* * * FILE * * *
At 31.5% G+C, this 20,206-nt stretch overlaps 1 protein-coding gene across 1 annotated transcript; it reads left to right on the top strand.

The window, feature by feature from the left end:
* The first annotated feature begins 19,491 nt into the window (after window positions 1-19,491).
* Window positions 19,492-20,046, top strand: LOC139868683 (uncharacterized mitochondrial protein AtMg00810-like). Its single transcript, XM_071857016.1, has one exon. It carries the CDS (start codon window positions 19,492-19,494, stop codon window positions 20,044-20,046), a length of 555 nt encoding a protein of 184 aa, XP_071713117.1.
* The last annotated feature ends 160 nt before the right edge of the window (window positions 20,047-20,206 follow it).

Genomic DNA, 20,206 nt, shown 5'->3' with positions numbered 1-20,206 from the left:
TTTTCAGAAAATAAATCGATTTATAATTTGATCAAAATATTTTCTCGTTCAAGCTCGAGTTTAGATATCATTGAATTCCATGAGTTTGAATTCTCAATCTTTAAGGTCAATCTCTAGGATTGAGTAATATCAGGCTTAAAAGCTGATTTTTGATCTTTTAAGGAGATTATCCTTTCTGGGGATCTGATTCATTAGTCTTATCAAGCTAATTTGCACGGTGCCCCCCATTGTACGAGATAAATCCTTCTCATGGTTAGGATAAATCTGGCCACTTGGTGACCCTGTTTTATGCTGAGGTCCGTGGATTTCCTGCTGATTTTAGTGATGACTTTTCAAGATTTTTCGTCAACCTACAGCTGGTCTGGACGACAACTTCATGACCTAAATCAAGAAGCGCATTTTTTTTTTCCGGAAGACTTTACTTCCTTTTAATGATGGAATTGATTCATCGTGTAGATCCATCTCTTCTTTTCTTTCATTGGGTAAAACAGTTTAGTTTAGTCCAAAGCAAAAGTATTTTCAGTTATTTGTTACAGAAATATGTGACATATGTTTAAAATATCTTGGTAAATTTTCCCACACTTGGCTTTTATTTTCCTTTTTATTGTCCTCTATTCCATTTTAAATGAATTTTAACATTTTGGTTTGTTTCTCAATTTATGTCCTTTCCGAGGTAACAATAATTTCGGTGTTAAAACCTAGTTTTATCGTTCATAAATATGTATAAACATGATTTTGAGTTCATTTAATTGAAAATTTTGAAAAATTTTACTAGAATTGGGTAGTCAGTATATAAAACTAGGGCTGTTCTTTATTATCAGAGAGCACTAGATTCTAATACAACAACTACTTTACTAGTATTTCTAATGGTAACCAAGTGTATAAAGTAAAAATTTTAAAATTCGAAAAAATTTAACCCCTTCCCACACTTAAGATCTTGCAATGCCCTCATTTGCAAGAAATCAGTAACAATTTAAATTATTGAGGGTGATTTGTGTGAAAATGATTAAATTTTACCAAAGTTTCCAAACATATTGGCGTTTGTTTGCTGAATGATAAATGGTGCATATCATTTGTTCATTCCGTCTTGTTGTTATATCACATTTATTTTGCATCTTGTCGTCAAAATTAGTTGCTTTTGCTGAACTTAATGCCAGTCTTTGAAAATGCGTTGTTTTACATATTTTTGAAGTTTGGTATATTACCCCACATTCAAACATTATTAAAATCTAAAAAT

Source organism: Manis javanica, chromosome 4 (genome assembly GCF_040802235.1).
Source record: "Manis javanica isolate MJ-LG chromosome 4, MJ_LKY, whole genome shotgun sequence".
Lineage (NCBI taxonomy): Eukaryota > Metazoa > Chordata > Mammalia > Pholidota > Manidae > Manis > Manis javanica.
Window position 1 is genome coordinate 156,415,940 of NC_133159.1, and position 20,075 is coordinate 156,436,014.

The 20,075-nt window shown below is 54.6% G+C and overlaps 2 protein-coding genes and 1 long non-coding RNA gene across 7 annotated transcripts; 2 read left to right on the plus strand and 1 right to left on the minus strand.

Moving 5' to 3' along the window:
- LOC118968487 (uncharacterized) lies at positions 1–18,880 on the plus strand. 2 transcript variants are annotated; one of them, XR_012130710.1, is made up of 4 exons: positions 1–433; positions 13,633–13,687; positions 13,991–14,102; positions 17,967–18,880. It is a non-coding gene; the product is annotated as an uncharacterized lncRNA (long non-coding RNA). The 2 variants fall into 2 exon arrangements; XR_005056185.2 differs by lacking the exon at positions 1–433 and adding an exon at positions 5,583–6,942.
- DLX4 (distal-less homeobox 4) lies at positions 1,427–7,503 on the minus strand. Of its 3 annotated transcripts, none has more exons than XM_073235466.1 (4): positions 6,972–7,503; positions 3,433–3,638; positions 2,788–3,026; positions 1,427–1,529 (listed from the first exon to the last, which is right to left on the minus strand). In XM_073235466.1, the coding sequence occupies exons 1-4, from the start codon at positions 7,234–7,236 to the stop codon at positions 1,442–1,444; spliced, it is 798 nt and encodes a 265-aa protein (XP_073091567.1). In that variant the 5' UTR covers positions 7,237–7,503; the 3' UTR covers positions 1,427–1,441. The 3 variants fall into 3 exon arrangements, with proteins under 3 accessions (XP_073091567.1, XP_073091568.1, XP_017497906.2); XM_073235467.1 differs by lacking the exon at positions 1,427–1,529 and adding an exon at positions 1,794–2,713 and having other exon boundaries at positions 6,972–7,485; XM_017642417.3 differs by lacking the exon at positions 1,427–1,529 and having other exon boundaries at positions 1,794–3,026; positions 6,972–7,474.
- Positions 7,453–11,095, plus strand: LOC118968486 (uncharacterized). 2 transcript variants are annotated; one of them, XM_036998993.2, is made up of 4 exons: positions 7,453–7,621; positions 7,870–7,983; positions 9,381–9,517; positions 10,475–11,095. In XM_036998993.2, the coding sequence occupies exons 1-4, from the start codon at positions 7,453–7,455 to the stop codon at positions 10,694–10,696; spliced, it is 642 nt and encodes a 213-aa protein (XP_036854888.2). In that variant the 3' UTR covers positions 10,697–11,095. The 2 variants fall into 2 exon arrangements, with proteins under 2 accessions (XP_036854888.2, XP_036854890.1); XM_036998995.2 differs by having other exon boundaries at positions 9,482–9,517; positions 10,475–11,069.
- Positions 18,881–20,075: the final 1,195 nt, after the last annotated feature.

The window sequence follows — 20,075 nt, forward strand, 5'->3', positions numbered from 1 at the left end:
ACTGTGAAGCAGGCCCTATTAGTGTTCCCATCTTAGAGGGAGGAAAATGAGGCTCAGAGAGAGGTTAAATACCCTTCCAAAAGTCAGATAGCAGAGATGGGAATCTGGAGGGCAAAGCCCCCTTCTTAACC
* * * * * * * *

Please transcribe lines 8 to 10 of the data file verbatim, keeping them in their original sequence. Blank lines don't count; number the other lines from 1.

Source organism: Manis javanica, chromosome 4 (genome assembly GCF_040802235.1).
Source record: "Manis javanica isolate MJ-LG chromosome 4, MJ_LKY, whole genome shotgun sequence".
Lineage (NCBI taxonomy): Eukaryota > Metazoa > Chordata > Mammalia > Pholidota > Manidae > Manis > Manis javanica.